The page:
Climbing is a skill sport, but strength also plays a huge role in climbing success. As you progress up the grades in climbing, strength grows in importance. In this video, Lyti and I do a simple strength assessment, including pushups, pullups, crunches, a one-rep max hang and max duration hang. This measurement represents our baseline strength prior to starting a specific training regimen. We’ll test again after two months of training to see how we’re progressing.
Climbers need both strength and power. Power is just strength applied quickly. A power pushup is a great way to build power in your antagonistic pushing muscles. No extra weights are required and you can do it just about anywhere. This blog post covers a few different variants of a power pushup.
In the Lyti training summer series, Lyti struggles with doing regular pushups, making it hard to progress the exercise for her. One alternative exercise that works pretty well is an isometric plank. Read on for a few variations on the exercise to make it harder or easier than a regular pushup.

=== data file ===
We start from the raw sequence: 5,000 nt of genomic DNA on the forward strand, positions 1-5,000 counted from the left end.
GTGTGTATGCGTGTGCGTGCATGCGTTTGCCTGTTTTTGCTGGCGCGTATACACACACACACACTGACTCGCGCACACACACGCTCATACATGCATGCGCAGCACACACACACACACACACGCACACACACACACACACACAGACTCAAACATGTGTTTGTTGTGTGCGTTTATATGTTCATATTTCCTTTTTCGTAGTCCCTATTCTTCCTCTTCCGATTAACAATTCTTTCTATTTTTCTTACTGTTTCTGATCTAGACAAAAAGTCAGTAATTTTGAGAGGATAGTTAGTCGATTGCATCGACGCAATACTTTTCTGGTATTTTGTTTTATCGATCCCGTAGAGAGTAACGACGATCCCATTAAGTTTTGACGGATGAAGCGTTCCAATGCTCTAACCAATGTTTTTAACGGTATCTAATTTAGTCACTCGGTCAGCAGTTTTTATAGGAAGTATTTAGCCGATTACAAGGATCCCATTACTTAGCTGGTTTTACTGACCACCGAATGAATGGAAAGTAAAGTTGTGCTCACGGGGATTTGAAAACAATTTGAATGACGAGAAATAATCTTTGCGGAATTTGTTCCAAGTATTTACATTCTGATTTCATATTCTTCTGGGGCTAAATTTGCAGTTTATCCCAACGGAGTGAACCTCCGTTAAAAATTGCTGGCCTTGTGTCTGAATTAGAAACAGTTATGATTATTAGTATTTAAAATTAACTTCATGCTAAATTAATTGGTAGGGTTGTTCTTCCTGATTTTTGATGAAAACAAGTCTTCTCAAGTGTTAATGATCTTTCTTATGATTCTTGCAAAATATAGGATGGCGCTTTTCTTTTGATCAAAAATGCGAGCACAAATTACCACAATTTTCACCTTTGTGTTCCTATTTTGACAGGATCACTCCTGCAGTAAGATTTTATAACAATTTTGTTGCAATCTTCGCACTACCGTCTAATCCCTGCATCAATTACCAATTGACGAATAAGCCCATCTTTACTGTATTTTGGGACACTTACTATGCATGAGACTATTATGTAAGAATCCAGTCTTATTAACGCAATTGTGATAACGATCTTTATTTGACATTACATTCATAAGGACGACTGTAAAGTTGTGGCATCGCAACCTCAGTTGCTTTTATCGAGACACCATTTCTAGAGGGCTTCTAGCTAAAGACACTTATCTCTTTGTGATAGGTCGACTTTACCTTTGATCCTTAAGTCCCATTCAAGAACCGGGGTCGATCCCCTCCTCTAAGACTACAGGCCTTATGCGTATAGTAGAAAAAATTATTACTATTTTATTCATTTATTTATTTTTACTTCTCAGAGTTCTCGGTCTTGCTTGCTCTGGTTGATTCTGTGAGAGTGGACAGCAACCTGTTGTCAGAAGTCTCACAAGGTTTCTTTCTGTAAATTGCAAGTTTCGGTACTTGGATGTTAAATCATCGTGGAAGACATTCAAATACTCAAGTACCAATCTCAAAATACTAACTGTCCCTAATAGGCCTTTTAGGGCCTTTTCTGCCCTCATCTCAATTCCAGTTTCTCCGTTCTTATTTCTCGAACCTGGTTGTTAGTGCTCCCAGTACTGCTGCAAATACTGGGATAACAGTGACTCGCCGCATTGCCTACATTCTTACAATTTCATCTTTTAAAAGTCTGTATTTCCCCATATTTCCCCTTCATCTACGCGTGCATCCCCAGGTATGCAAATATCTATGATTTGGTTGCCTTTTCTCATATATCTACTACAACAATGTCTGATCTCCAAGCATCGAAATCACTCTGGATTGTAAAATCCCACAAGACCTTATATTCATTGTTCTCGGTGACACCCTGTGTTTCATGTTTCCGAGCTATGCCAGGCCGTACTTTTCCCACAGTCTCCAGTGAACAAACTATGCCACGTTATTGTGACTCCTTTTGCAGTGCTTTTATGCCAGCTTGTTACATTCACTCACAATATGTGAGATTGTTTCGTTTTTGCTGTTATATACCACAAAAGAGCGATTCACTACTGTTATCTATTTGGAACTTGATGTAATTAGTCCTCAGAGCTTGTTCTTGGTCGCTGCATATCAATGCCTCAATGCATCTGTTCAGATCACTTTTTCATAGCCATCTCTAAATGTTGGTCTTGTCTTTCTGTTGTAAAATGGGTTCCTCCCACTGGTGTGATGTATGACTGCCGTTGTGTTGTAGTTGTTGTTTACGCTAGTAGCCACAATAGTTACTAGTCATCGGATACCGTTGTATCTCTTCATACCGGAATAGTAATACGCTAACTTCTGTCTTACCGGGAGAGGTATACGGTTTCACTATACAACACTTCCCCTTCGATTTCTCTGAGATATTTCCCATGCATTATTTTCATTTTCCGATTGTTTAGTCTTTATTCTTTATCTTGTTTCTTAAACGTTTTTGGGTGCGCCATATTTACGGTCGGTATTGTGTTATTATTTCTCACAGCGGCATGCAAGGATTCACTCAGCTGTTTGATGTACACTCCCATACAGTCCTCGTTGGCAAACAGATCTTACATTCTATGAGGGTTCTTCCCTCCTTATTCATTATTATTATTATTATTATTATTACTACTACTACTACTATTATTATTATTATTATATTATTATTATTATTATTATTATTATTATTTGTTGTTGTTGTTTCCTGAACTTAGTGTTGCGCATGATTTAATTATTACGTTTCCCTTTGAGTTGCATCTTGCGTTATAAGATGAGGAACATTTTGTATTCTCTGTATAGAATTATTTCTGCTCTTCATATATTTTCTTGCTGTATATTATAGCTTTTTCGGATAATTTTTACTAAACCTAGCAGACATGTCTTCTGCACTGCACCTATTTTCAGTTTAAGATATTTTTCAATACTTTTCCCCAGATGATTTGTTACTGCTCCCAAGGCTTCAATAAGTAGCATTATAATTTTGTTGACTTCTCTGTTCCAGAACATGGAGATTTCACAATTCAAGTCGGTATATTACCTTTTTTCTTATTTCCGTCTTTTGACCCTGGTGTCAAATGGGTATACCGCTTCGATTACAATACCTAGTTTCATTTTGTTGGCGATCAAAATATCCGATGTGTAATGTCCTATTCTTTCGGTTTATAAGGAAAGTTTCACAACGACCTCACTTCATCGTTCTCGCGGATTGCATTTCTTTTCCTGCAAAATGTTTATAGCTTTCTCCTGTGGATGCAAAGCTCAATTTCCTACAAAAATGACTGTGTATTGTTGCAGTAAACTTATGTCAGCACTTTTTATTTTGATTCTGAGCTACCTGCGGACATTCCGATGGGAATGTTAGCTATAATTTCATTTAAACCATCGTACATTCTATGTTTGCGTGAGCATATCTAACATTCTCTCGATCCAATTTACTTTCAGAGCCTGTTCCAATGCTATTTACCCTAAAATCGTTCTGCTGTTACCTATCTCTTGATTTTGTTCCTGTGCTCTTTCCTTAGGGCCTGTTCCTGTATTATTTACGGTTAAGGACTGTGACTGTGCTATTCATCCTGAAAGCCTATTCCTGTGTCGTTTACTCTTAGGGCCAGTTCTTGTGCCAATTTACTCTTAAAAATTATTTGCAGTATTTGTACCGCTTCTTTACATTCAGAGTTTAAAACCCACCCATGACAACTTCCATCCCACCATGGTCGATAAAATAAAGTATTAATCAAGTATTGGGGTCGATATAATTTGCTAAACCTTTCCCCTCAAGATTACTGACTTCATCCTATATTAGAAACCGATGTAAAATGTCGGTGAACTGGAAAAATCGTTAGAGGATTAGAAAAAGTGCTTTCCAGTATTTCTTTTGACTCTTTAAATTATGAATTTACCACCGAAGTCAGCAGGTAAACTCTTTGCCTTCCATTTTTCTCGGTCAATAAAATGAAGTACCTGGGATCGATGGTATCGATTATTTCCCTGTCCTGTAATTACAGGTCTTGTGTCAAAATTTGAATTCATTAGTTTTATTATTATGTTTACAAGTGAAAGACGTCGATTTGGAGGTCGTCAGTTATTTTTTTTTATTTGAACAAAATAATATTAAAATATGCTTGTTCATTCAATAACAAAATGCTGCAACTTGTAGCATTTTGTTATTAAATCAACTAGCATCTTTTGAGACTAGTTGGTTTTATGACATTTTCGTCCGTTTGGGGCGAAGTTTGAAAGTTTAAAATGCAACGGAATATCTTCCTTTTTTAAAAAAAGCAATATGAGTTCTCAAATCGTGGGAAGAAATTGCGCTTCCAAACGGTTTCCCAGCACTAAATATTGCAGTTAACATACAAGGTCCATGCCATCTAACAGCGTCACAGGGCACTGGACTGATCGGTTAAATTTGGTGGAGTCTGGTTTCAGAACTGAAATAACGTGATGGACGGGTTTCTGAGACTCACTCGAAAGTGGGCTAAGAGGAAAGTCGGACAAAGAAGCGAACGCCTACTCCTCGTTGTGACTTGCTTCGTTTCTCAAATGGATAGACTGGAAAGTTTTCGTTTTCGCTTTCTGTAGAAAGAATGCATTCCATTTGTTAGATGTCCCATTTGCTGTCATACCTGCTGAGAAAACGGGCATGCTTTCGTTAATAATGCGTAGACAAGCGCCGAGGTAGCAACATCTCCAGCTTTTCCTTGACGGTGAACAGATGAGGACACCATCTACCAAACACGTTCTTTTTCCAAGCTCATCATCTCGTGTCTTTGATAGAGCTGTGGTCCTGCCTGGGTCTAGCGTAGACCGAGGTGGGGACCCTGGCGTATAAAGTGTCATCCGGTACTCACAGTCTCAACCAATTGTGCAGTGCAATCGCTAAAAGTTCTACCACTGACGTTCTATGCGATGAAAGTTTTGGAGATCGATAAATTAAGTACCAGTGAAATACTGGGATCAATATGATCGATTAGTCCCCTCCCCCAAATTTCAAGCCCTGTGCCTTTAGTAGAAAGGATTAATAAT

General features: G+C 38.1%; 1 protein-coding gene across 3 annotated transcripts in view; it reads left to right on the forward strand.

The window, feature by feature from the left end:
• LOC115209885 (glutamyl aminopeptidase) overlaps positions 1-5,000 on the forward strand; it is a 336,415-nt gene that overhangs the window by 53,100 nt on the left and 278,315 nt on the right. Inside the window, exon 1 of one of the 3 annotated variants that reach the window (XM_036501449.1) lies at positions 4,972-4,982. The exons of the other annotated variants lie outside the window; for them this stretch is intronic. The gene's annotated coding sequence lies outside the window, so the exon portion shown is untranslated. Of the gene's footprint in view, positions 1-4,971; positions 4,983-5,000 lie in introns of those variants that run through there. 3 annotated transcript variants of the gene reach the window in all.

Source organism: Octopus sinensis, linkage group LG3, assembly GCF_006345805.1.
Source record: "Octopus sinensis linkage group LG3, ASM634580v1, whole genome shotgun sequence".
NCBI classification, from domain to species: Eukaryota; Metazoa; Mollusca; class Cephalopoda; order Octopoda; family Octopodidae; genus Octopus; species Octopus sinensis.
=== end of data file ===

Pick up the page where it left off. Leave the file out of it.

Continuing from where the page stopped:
If hangboards feel a bit too expensive to you, or if, because of a global pandemic, you can’t find one in stock, you can easily build your own hangboard at home. This post shows you how my daughter and I built one for her college apartment.
7x3 repeaters are a great way to add strength endurance into your rock climbing training regimen. If you're into route climbing and you need to gain endurance to help maximize your send potential, then this hangboard protocol is a good choice.